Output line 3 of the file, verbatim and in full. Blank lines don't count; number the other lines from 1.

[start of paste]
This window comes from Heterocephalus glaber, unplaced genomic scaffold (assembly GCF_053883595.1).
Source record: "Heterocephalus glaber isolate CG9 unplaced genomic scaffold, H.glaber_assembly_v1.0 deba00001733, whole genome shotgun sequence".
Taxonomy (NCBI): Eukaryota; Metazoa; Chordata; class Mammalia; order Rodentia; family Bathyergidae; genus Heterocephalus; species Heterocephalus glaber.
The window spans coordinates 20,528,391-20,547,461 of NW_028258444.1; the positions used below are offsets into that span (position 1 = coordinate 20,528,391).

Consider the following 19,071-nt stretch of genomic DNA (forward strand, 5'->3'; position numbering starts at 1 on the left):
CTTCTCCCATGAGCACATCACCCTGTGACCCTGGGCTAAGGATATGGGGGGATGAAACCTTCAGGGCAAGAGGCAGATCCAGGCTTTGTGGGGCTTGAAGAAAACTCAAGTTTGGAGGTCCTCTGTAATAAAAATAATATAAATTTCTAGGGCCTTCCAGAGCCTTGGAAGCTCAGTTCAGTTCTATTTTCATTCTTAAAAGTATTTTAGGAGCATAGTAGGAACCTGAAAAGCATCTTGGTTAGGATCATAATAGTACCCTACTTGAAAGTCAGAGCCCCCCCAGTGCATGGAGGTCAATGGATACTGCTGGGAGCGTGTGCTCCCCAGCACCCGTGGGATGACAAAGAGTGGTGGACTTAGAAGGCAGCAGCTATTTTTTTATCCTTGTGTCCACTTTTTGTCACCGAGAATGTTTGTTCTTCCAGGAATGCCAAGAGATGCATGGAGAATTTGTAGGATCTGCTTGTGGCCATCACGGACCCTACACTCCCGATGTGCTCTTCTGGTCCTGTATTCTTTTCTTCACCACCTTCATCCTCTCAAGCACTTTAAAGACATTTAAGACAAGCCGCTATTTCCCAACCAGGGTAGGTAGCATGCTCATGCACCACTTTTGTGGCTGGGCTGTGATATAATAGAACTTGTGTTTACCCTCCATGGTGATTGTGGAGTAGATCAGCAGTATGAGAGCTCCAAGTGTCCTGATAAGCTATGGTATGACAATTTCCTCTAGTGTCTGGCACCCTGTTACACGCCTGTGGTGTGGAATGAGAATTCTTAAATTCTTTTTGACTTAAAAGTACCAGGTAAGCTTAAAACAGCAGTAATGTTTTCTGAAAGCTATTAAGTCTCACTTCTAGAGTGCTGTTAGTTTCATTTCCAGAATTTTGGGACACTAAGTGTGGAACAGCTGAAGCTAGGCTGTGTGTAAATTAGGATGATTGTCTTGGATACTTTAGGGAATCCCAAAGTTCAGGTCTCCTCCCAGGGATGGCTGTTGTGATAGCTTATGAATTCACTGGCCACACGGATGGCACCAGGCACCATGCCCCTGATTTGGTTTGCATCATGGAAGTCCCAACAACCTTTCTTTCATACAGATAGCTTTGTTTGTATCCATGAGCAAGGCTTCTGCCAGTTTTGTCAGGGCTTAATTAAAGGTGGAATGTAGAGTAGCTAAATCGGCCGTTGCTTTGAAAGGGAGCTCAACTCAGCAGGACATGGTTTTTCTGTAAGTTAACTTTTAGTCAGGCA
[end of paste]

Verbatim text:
Taxonomy (NCBI): Eukaryota; Metazoa; Chordata; class Mammalia; order Rodentia; family Bathyergidae; genus Heterocephalus; species Heterocephalus glaber.